Photographer Fyodor Telkov is the Edge of Humanity Magazine contributor of this social documentary photography.  From his project ‘Ural Mari – A Concealed People‘.  To see Fyodor’s body of work  click on any image.



Mari is one of the Russia’s medium abundance people. According to the 2010 Population Census, there are about 550 000 Mari in the Russian Federation. The Mari have their own federal subject – the Mari El Republic. About 24 000 Mari,  called Ural Mari live far away from their capital city of Yoshkar-Ola, in the southern part of Sverdlovsk Region. Their forefathers migrated to the Urals back in the 16th century fleeing from the forced Christianization.



For centuries the Ural Mari managed to preserve their unique culture and religion in a hostile environment. In spite of the persecution by the Tsarist and Soviet authorities and the powerful influence of the Russian Orthodox Christians, Muslims and atheists, Mari continued practicing secret spiritual rituals in their sacred groves.



But with the fall of the Soviet Union, the Mari faced a new problem, the decline of farming and rural lifestyle. The century-old corner stone of the whole Mari culture is connection to nature.



Today the Ural Mari are entering upon a new phase, in search of their origin exacerbated by the highly intense urbanization of the young population. It is hard to tell what this processes will lead to. Given that most of the sacred groves have been long abandoned. The Mari language is mixed with the Russian language, spiritual rituals are scarcely ever practiced, the art of making traditional garments is lost, the rural economy is in decline.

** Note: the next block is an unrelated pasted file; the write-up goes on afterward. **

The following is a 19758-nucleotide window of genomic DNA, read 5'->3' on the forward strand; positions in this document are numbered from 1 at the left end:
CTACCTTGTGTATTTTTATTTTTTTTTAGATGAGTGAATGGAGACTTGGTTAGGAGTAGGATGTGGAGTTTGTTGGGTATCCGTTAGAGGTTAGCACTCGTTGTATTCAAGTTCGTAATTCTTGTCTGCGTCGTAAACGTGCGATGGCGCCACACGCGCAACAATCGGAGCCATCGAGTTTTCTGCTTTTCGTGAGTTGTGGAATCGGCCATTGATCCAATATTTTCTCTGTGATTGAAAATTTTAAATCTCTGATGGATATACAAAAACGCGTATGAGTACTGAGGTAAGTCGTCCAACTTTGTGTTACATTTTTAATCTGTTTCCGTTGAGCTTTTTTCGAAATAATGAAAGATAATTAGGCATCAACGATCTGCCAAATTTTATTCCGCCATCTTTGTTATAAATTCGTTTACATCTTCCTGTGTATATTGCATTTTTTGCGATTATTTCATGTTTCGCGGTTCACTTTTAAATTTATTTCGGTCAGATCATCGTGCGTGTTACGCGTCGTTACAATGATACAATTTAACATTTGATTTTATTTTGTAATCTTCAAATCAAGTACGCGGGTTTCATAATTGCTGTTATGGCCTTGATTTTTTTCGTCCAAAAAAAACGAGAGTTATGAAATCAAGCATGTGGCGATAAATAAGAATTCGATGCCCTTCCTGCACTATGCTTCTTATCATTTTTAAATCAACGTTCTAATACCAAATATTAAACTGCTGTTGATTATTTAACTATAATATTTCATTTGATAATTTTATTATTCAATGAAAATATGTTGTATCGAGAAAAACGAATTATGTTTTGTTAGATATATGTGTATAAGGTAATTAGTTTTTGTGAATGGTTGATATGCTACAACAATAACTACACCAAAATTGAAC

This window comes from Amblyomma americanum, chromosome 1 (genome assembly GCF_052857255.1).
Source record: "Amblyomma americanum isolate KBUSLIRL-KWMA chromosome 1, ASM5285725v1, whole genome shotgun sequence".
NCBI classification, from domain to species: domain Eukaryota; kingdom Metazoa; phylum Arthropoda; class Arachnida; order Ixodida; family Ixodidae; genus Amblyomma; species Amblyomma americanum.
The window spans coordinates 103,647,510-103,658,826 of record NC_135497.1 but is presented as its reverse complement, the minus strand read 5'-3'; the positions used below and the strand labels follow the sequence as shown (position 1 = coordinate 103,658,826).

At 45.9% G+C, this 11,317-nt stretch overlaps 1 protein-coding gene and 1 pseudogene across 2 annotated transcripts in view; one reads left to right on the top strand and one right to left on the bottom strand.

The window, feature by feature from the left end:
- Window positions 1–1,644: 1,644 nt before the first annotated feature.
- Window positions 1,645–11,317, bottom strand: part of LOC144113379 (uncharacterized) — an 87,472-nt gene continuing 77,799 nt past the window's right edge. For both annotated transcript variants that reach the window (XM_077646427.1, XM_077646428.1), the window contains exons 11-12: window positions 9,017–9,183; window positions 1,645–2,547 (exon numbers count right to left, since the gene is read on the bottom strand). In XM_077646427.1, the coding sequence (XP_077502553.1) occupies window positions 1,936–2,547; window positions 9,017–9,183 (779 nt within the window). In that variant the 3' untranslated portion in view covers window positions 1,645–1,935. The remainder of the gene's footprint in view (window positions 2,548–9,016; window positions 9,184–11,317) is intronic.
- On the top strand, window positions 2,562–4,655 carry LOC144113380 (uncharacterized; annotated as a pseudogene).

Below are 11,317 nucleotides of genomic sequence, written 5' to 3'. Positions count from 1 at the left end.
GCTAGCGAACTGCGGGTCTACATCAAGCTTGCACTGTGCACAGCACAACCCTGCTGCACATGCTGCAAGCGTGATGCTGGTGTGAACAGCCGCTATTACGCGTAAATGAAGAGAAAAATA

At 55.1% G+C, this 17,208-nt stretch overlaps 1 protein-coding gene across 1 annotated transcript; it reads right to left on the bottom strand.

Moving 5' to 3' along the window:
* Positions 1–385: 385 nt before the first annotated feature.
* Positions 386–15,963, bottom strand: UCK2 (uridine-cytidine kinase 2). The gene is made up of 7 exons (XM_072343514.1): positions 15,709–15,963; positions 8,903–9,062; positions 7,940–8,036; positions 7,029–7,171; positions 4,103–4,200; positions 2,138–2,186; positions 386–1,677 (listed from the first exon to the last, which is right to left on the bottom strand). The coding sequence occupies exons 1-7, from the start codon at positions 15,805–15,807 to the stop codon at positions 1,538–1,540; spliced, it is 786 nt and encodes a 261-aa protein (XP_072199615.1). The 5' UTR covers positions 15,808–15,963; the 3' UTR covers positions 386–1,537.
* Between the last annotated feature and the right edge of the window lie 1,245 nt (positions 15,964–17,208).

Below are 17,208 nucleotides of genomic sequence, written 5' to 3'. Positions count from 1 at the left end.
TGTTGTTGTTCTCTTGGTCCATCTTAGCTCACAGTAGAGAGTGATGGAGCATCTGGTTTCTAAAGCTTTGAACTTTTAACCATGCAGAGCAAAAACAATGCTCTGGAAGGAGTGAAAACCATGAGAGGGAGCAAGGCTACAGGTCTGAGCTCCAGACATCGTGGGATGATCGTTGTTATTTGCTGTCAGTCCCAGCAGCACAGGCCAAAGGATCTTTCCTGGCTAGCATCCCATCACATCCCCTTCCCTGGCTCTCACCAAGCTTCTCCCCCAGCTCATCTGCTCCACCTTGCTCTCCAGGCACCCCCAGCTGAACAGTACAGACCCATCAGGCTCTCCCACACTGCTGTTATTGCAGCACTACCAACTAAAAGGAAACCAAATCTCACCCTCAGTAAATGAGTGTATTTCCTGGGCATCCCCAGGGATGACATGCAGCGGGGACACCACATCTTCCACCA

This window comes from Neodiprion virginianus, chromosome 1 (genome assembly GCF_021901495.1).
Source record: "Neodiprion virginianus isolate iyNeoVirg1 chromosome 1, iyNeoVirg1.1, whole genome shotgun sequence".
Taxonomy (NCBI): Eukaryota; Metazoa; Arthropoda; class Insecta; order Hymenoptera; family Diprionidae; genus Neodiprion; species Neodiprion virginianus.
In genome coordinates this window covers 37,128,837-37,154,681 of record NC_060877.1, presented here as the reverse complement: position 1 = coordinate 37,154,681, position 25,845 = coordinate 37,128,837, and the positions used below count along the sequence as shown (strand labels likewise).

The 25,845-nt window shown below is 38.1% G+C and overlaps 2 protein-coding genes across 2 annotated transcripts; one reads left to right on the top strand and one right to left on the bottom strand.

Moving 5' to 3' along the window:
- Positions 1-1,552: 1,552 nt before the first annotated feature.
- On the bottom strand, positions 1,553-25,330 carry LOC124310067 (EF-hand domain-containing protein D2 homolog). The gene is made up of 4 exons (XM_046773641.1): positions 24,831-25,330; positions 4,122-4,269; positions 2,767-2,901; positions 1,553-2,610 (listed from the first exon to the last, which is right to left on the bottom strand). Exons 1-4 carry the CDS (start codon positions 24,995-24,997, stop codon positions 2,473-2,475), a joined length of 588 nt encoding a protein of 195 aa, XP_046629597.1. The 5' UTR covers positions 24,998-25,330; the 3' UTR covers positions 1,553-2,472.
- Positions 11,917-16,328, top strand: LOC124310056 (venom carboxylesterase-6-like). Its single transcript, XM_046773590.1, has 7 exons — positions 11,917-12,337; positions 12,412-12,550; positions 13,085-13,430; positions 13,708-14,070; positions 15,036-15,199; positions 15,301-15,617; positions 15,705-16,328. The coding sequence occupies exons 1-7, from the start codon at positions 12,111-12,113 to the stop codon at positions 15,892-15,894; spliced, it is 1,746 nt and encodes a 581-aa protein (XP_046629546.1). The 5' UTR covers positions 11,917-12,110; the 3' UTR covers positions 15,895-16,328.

Today the main attribute of the Mari identity – namely the Ural Mari – is the traditional garment. Most shirts and dresses are passed down from generation to generation, some pieces of clothing being as old as a hundred years and more. Garments are being sewn over and mended many times but due to the traditional crafts loss new pieces are almost never made.



See also:

Right To Believe

By Fyodor Telkov